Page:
Stainless Steel RSM Beneficial Reuse technical feasibility to business reality

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The Stainless Steel Beneficial Reuse Program began in 1994 as a demonstration funded by the DOE Office of Science and Technology. The purpose was to assess the practicality of stainless steel radioactive scrap metal (RSM) recycle. Technical feasibility has been demonstrated through the production of a number of products made from recycled RSM. A solid business foundation is yet to be achieved. However, a business environment is beginning to develop as multiple markets and applications for RSM are surfacing around the Complex. The criteria for a successful business reality includes: - affordable programs, - a continuing production base from which ... continued below

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30 p.

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Boettinger, W.L. & Mishra, G. August 1, 1997.

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Description

The Stainless Steel Beneficial Reuse Program began in 1994 as a demonstration funded by the DOE Office of Science and Technology. The purpose was to assess the practicality of stainless steel radioactive scrap metal (RSM) recycle. Technical feasibility has been demonstrated through the production of a number of products made from recycled RSM. A solid business foundation is yet to be achieved. However, a business environment is beginning to develop as multiple markets and applications for RSM are surfacing around the Complex. The criteria for a successful business reality includes: - affordable programs, - a continuing production base from which to expand, - real products needs, - adequate RSM supply, and - a multi-year program This program currently sponsored by SRS and DOE-ORO to fabricate Defense Waste Processing Facility (DWPF) canisters from RSM provides an activity that satisfies these criteria. The program status is discussed. A comparison of the cost of DWPF canisters fabricated from recycled RSM and virgin metal is presented. The comparison is a function of several factors: disposal costs, the fabrication cost of virgin metal canisters, the fabrication cost of recycled RSM canisters, free release decontamination costs, and the cost to accumulate the RSM. These variables are analyzed and the relationship established to show the break-even point for various values of each parameter.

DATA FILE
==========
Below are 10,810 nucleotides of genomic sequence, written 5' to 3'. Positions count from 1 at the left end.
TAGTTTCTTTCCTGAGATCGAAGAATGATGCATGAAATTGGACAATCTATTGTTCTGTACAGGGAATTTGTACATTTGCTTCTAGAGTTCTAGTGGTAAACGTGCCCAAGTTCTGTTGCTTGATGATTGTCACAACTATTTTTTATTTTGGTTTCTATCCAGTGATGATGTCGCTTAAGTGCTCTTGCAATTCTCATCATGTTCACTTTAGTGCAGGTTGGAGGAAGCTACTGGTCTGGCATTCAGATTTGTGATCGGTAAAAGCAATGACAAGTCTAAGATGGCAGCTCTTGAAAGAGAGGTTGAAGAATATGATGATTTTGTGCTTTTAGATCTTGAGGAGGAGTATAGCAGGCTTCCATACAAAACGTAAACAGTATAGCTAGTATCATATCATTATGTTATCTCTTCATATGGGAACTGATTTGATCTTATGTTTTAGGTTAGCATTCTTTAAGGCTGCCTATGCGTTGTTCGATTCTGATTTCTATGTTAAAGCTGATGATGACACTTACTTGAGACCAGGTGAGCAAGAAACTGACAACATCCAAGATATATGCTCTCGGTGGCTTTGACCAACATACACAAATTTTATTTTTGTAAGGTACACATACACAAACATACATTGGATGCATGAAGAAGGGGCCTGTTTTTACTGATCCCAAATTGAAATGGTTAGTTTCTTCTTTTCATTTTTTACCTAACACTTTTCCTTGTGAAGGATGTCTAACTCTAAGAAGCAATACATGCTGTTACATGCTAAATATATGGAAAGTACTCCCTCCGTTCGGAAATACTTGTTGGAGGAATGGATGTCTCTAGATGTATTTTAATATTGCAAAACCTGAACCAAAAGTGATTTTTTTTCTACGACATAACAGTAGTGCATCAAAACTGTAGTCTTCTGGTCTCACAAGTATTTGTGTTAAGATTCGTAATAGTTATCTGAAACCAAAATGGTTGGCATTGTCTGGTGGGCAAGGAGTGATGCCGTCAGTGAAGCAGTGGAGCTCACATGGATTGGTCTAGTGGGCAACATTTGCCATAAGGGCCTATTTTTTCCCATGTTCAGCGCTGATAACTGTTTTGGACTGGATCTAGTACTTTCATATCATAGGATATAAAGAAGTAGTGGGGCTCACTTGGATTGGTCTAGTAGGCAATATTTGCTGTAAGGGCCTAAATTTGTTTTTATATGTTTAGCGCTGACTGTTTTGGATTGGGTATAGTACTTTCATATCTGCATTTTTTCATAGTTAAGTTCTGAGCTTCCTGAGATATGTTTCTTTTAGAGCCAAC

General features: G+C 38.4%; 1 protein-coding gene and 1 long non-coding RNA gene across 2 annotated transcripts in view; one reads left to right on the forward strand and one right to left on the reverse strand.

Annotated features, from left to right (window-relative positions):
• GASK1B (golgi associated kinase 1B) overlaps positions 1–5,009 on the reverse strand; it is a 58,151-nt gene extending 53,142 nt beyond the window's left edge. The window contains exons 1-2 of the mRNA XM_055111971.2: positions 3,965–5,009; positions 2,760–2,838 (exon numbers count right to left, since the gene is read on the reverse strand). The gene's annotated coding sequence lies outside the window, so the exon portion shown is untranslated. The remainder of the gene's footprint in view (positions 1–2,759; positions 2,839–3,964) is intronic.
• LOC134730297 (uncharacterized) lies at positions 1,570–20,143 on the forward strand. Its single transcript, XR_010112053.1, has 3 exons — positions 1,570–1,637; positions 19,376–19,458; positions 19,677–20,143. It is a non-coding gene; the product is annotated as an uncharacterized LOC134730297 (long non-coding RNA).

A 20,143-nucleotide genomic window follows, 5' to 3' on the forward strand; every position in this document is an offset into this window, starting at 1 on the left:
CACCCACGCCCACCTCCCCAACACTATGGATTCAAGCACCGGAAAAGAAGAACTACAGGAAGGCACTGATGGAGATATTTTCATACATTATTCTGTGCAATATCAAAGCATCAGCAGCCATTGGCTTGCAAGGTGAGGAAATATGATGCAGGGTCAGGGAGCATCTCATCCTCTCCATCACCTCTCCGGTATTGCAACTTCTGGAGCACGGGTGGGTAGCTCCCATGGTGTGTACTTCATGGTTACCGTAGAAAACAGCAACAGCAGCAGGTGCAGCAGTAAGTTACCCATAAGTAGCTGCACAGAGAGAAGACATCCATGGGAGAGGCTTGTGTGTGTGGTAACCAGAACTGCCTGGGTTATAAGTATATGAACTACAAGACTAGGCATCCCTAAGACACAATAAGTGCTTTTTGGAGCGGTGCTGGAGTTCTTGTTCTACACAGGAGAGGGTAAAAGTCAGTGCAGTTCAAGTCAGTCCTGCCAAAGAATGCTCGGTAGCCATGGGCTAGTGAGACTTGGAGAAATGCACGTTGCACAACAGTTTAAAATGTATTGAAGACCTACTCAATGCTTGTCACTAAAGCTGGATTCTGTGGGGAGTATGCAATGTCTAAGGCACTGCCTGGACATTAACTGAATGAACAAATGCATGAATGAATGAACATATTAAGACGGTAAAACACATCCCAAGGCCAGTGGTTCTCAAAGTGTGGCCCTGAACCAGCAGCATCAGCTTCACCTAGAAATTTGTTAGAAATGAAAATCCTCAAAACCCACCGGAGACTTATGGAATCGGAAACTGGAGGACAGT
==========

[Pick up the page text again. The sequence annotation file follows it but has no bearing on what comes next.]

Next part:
Physical Description

30 p.

Notes

INIS; OSTI as DE97053832

Source

  • Beneficial Reuse `97: 5. annual conference on the recycle and reuse of radioactive scrap metal, Knoxville, TN (United States), 5-7 Aug 1997

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  • Other: DE97053832
  • Report No.: WSRC-RP--97-292
  • Report No.: CONF-970830--
  • Grant Number: AC09-96SR18500
  • Office of Scientific & Technical Information Report Number: 565175
  • Archival Resource Key: ark:/67531/metadc692961

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Office of Scientific & Technical Information Technical Reports

Reports, articles and other documents harvested from the Office of Scientific and Technical Information.

Office of Scientific and Technical Information (OSTI) is the Department of Energy (DOE) office that collects, preserves, and disseminates DOE-sponsored research and development (R&D) results that are the outcomes of R&D projects or other funded activities at DOE labs and facilities nationwide and grantees at universities and other institutions.

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  • August 1, 1997

Added to The UNT Digital Library

  • Aug. 14, 2015, 8:43 a.m.

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  • June 13, 2016, 8:59 p.m.

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Boettinger, W.L. & Mishra, G. Stainless Steel RSM Beneficial Reuse technical feasibility to business reality, article, August 1, 1997; Aiken, South Carolina. (digital.library.unt.edu/ark:/67531/metadc692961/: accessed August 21, 2018), University of North Texas Libraries, Digital Library, digital.library.unt.edu; crediting UNT Libraries Government Documents Department.